In honor of the legendary Barney Stinson, I got some new baseball cards of Cubs players doing exactly that. Well, not EXACTLY that; these aren't cards of baseball players putting on their Sunday best or a Bonds-like tux. Rather, they are depicted donning their Cubs uniform - which in these particular instances are "Cubgrades."
In case you all forgot in my recent sabbatical, a "Cubgrade" is when I acquire a card of player in a Cubs uniform when they had been previously been represented in my CATRC in the jersey of another team.
Part of my goal, besides accumulating a card of every player who has been on the Cubs' roster, is to get a card that honors their time on the Northside. I'm a Cubs fan after all, I think they always look better in blue!
First up, one of the leaders of the youth movement, Addison Russell. I pulled the Bowman Chrome card on the left from a random, impulse purchase pack back when he was still in the A's organization. After Theo and Jed fleeced Billy Beane last summer at the trade deadline, this card will become a Zero-Year issue; I can't say I'm too disappointed about that.
On the right, we have Addy's card from this years edition of Bowman - his first licensed card in a Cubs uniform. I think Panini might have had a card out of him as a member of the "Chicago National League Ballclub" first, but I could be wrong.
He was included in the prospects part of the checklist, but the Cubs surprised Topps (and pretty much everyone else) when they called him up after just a handful of games in AAA. Thus, he's already shed the prospect tag and he looks like a darkhorse candidate for Rookie of the Year in a loaded 2015 class.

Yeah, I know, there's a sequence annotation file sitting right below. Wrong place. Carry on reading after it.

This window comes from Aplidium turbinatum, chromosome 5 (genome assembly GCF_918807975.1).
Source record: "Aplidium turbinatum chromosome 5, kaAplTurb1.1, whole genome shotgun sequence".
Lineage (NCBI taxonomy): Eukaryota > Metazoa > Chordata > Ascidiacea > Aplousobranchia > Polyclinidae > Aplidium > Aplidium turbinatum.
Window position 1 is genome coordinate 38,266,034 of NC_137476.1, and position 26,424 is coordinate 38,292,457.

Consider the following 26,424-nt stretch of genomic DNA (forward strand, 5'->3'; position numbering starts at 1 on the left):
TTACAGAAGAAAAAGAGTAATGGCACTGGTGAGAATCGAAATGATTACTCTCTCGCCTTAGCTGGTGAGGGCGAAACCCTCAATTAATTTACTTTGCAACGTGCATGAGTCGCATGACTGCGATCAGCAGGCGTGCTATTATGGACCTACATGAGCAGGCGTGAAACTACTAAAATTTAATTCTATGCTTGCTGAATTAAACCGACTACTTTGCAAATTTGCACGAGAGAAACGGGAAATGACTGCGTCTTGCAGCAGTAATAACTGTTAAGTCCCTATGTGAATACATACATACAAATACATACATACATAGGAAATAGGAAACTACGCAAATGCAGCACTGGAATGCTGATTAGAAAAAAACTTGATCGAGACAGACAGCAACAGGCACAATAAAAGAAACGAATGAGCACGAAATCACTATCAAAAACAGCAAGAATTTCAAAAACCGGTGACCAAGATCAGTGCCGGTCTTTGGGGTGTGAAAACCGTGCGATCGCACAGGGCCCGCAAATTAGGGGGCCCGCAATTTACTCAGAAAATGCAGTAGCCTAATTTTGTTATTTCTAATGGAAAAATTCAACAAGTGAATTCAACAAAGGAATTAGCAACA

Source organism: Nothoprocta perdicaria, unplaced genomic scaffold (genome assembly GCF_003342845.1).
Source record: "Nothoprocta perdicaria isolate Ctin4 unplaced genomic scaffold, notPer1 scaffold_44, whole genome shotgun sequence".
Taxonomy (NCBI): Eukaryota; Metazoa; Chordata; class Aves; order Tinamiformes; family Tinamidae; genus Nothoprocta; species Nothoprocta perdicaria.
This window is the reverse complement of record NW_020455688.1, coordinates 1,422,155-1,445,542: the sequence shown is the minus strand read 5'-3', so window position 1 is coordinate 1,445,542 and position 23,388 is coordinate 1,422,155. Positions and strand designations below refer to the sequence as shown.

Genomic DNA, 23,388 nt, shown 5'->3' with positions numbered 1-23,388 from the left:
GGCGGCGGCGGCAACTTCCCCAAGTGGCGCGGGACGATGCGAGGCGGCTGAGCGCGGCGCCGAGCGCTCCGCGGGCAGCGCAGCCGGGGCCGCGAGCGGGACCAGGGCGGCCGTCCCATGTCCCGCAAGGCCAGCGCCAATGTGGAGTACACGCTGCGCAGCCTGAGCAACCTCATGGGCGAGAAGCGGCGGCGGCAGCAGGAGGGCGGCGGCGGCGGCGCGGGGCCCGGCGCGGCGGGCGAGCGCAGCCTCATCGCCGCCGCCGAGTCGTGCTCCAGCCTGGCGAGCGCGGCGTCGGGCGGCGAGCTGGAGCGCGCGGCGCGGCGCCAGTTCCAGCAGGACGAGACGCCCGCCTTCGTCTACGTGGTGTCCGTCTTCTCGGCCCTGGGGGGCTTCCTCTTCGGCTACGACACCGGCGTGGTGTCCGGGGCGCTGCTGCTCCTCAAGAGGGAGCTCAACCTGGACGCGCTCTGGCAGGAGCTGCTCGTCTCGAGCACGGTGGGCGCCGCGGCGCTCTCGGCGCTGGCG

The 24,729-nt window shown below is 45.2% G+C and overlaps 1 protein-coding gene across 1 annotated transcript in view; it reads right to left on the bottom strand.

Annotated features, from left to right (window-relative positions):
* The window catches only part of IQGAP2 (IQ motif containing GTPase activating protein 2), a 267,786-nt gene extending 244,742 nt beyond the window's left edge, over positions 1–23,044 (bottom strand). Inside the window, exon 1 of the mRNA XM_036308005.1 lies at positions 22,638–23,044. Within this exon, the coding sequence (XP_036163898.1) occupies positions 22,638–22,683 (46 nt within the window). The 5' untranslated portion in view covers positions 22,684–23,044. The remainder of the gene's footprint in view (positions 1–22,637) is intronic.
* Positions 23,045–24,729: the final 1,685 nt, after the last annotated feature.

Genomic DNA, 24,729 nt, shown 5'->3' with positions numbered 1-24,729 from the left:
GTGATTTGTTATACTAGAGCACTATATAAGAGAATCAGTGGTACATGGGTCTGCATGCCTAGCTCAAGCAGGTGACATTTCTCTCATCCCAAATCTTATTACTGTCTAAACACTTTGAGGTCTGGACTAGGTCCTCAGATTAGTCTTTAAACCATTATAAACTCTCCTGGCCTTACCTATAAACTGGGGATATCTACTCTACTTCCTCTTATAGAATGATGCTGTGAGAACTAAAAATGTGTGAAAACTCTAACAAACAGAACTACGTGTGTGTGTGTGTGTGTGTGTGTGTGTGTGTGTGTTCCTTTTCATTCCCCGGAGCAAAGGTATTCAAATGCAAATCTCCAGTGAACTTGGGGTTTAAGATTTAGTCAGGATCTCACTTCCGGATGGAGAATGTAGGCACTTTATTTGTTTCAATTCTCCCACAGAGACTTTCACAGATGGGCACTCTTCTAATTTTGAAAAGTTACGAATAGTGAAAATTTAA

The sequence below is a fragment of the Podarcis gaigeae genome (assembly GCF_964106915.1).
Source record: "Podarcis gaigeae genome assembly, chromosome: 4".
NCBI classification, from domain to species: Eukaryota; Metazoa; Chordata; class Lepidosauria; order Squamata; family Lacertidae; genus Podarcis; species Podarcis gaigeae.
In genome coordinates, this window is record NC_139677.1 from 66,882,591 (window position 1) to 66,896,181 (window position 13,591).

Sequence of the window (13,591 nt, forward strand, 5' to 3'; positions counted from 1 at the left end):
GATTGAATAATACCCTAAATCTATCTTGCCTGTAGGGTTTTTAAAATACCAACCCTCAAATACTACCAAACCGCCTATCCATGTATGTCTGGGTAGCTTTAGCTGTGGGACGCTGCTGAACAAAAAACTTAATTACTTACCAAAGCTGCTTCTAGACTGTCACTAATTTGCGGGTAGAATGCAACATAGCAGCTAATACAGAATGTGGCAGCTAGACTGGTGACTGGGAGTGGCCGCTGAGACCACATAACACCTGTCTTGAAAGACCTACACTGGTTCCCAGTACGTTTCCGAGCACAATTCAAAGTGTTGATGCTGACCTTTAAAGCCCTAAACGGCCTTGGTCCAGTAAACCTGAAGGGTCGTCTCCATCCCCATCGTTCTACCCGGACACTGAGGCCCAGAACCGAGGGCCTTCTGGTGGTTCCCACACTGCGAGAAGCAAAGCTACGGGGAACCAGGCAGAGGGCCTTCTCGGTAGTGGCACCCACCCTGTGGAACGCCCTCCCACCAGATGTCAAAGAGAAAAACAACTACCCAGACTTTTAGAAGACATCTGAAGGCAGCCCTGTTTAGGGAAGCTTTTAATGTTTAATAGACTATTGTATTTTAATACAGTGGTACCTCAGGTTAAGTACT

However, the back of his card notates something that makes me a little nervous about the guy.
It has nothing to do with his baseball skills though. If you read the "Up Close" blurb, you'll see he's a big fan of the mind-warpingly creepy American Horror Story series and Gone Girl - a movie that probably scarred me for the rest of my life. I will never be able to trust anyone again after seeing that flick.
So, watch out for Addison in a dark clubhouse tunnel or concourse.
Now, Russell is a prospect that seems to be paying big dividends for the Cubs and is primed to have a long, successful career. On the other had, Jason Smith was one that certainly went the opposite direction.
A middle-infielder who could supposedly handle the bat, like Addy, Jason seemed to have a clear pathway to Wrigley. His stock was high enough in 2001 that he was included in the trade that brought Fred McGriff to the Friendly Confines.
Unfortunately for him, his bat never really developed; but, he was able to bounce around the league until 2009 as a utility infielder.
While the 2002 Donruss Signature Series card on the left is nice and shiny, I've always had a soft spot in my heart for 2001 Upper Deck. Why? I have a thing for simple, color-coded layouts.
Meanwhile, I've always had a natural inclination towards early Donruss releases as well. Concurrently, I've never really gotten the enjoyment out of '79 Fleer as other collectors in the blogosphere have. So, I was happy to make this swap in my binder.